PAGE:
My friends and I do Dropbox; it’s not ideal and there’s always rumblings that people want to do Spotify or something but you can make albums of files that can be dropped into iTunes with art etc. it’s annoying to do and i feel like i have to re-learn it every time but it does work and some people make cover art and everything and some people just don’t bother.
posted by jeweled accumulation at 10:47 AM on September 27, 2018 [1 favorite]

Thanks for the ideas!

We've had people do USB drives before, but not everybody has a laptop or brings their laptop to the event. I like the idea of Dropbox or something, but we'd still like the event to be kind of social and have people talk about their mixes. I'm not sure if that would change the social aspect too much,.
posted by kendrak at 10:54 AM on September 27, 2018

Ask people to bring pieces of paper with dropbox QR codes and mix descriptions, and encourage people to include art or "liner notes" on the papers? That way people can physically hand out items without spending almost any money, assuming people have printer access or the time and money to do ten-cents-a-page black and white printing at a print shop.
posted by bagel at 11:50 AM on September 27, 2018 [1 favorite]

all the students at the college radio station i dj at these days use either apple music or spotify. i know you're worried about 'locking in' to a service but that's what they're using.

there are services that will transfer playlists between services like soundiiz although you'll need someone with an account on both services.
posted by noloveforned at 12:22 PM on September 27, 2018

You could have people create a word doc/whatever with a list of links to their songs, a cover image, liner notes, etc, and store them in a shared Dropbox or bring them on a thumb drive or whatever. Then everyone can use whatever service they want so long as it’s accessible without logging in.
posted by the agents of KAOS at 12:44 PM on September 27, 2018

It sounds like there is a meet-and-greet event that is integral to the social aspect of this thing. I support this! Back when I went to such events the media (CDs) was (were) given out to attendees at the listening party, but the mix was played (performed?) during the event proper. Maybe participants could submit their mixes in whatever format they prefer and get others' mixes back in their preferred format as well? Sounds like a huge amount of work, but maybe not if you constrain things to a few basic approaches?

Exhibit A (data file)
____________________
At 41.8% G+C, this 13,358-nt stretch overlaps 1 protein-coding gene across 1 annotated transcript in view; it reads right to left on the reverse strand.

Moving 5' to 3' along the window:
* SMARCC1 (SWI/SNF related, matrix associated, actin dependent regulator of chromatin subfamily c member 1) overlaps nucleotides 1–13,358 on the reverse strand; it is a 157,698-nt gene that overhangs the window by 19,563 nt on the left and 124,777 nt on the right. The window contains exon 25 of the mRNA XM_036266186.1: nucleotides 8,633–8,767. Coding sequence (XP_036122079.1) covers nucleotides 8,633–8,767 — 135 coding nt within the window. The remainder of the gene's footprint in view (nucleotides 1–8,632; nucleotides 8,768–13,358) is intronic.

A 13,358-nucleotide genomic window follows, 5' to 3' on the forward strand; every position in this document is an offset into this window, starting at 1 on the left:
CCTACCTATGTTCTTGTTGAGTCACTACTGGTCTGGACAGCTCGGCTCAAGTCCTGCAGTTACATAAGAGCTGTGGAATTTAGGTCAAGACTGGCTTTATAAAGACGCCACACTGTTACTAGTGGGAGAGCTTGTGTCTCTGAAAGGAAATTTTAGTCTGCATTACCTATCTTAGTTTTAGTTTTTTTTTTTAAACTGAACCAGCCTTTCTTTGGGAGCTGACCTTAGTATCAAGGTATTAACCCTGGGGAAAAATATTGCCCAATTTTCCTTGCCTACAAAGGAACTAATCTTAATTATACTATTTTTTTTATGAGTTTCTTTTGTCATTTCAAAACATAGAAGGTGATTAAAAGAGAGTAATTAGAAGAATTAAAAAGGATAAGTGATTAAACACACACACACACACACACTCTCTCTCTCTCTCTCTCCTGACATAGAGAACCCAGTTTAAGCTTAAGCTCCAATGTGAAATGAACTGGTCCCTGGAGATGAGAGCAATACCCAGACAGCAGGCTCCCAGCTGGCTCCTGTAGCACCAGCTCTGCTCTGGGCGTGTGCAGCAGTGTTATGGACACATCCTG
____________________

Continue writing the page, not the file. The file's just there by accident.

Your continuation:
posted by baseballpajamas at 4:55 PM on September 27, 2018 [1 favorite]

Kind of a crazy idea, but what if you encouraged people to bring a list of their music (and could drop it in a Dropbox), but I also encouraged one page zine like formats. Like, people could draw pics, experiment with type or lettering, whatever. Then you can make copies for everyone. People would be able to listen to the music however they wanted and get some cool artwork?
posted by itsamermaid at 5:05 PM on September 27, 2018 [1 favorite]

Dang, wats, that sounds very cool! Do you all turn in your thumb drives at future swaps? Or does someone foot the bill each time? Or bring one from home and load it from the host's laptop?

kendrak, it seems to me that who your friends are makes a difference. I am an Old, and I want to have my MP3s -- but my kids are yout's, and they are happy streaming everything (until they grow up and move out and pay their own damn bills, no doubt). Does considering this issue help you decide to abandon physical objects in favor of playlists or Dropbox folders -- or make you double-down on cheap thumb drives/microSD cards?
posted by wenestvedt at 10:59 AM on September 28, 2018

wats: To keep the "mix tape" sequencing magic alive, I use Acoustica Mixcraft to create one long MP3 mixdown file (ie so they're not just receiving a folder full of MP3 files in random/alphabetical order), and often include some kind of tracklist jpeg file as an additional bonus :D

You can then create a .cue file, which you can embed into the MP3 with CueMaster or similar tools. I've made them by hand before for mixed MP3s, which allows you to either burn the MP3 to a CD, split the track into parts, or just use it with foobar2000 or similar playback programs that support reading .cue tracks as a way to jump to the beginning of tracks.
posted by filthy light thief at 8:55 PM on September 28, 2018

Can everyone bring a thumb drive? You could use computers from the station to download people's mixes into a folder and they could copy other people's mixes onto their own drive.
posted by Margalo Epps at 7:20 PM on September 29, 2018

Youtube playlists?
posted by oceanjesse at 6:51 PM on September 30, 2018

YouTube playlists are not a bad idea, but you run the risk of YouTube's magic Copyright Robots taking the underlying videos down at any time, unless you can find official/legal versions of the songs posted by the band or label.

Still, it might be fine if you don't care too much about the long-term stability of the thing, and just want people to be able to listen to it more or less immediately.
posted by Kadin2048 at 12:38 PM on October 1, 2018